Students Turn Themselves ‘Inside Out’

Students at William Woods University turned themselves “inside out” recently to see what they could learn.

Art students used expressive color to communicate their personality through painting. Psychology students then provided analysis of the portraits. Students involved in the university’s LEAD program selected the most revealing portrait and written analysis.

The “Inside-Out” portrait project was the creation of the Art and Psychology Learning Community. Terry Martin, professor of art, explained that the primary goal of the learning community “is to provide the resources and the atmosphere necessary for students seeking enhanced creativity to grow emotionally and intellectually.”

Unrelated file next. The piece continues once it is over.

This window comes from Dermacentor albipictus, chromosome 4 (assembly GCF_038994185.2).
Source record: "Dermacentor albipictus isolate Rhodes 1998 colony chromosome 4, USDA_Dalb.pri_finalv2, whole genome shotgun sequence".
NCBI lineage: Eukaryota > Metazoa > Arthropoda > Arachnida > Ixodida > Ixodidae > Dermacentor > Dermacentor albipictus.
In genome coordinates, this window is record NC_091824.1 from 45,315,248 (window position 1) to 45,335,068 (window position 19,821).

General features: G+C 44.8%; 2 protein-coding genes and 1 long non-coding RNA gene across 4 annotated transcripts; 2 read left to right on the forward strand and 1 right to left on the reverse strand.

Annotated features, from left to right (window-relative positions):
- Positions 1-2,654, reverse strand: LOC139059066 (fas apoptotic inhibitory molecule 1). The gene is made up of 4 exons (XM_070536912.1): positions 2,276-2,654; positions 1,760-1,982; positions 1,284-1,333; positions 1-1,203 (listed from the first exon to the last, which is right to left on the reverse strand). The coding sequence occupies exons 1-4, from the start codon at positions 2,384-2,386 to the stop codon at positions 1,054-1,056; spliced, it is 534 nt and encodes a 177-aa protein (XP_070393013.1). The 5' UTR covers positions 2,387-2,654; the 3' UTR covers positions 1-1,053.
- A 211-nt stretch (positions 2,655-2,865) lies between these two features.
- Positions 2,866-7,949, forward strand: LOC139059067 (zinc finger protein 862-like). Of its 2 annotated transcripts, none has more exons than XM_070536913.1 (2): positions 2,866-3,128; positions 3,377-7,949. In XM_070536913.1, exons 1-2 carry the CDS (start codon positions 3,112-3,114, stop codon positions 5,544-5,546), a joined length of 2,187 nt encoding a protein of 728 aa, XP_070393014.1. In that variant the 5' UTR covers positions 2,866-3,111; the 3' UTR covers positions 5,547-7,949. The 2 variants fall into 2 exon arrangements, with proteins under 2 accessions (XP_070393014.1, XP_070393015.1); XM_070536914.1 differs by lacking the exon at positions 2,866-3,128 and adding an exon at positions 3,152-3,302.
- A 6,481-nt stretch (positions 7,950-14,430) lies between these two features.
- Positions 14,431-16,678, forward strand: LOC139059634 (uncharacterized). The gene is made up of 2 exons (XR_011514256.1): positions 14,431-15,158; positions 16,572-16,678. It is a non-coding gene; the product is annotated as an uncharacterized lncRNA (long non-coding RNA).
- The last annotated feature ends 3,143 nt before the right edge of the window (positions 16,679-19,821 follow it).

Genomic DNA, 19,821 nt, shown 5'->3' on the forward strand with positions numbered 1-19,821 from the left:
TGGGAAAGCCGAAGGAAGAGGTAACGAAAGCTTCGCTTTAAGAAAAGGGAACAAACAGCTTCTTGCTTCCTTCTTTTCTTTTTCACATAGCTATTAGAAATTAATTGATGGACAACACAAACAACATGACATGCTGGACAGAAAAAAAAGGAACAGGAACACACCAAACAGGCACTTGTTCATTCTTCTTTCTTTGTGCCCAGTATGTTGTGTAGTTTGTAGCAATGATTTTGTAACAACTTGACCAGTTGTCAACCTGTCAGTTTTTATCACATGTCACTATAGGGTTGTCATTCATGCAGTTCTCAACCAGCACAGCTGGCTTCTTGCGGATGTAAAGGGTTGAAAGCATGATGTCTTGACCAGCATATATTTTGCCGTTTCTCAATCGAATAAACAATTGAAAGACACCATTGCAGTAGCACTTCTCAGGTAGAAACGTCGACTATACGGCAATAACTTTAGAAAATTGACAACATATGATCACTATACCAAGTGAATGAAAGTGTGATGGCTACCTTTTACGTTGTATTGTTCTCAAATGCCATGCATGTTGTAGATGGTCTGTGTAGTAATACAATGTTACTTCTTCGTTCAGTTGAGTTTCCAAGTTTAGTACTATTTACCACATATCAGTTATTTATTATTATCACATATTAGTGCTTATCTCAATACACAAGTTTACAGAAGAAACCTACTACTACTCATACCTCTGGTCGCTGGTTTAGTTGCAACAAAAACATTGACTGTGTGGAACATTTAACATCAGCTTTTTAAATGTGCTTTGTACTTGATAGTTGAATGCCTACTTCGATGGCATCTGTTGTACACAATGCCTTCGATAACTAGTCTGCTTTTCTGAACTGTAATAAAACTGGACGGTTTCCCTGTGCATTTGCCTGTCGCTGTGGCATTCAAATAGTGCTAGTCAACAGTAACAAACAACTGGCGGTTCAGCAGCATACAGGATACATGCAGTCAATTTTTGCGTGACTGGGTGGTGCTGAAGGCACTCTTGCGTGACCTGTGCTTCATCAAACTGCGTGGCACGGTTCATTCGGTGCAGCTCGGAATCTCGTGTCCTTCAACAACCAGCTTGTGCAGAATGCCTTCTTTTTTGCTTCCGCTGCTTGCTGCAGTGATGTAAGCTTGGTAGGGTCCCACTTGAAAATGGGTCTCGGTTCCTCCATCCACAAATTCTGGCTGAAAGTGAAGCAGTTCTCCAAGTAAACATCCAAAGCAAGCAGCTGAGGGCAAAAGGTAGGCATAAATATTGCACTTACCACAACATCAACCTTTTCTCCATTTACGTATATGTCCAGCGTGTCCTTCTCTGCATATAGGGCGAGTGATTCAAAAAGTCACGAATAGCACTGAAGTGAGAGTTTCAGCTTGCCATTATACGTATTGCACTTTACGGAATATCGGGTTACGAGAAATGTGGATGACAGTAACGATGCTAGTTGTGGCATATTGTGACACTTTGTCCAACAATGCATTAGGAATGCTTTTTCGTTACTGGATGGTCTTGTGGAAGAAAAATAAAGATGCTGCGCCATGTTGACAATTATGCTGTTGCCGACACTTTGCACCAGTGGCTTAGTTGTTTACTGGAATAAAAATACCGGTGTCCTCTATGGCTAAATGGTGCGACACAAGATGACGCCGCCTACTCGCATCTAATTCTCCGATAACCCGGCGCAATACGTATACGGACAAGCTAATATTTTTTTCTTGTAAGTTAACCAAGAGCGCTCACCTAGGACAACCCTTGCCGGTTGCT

WWU students chose Jacob Itegboje of Lagos, Nigeria, as the artist completing the most revealing portrait. Jamie Forbes of Fenton, Mo., and Esther Holleman of Mandeville, La., were recognized for their psychological analysis of the portraits. Allison Hedges of Kansas City, Mo., was recognized for her essay about the project.

In her essay, Hedges commented, “The world, this country, our school is such a melting pot of culture, diversity and uniqueness. The great wall of portraits reflects this, mirroring each individual, and yet as in all great portraits, you can see not only them but yourself.”

Martin added, “While each student has the opportunity to excel individually, we hope that everyone will develop an increased understanding and appreciation for diversity in thought and develop new perspectives for life.”

“The results of this informal pilot project have been very encouraging and have inspired us to propose a formal learning community bringing together art, psychology and education,” Marilyn Van Leeuwen, associate professor of psychology, said.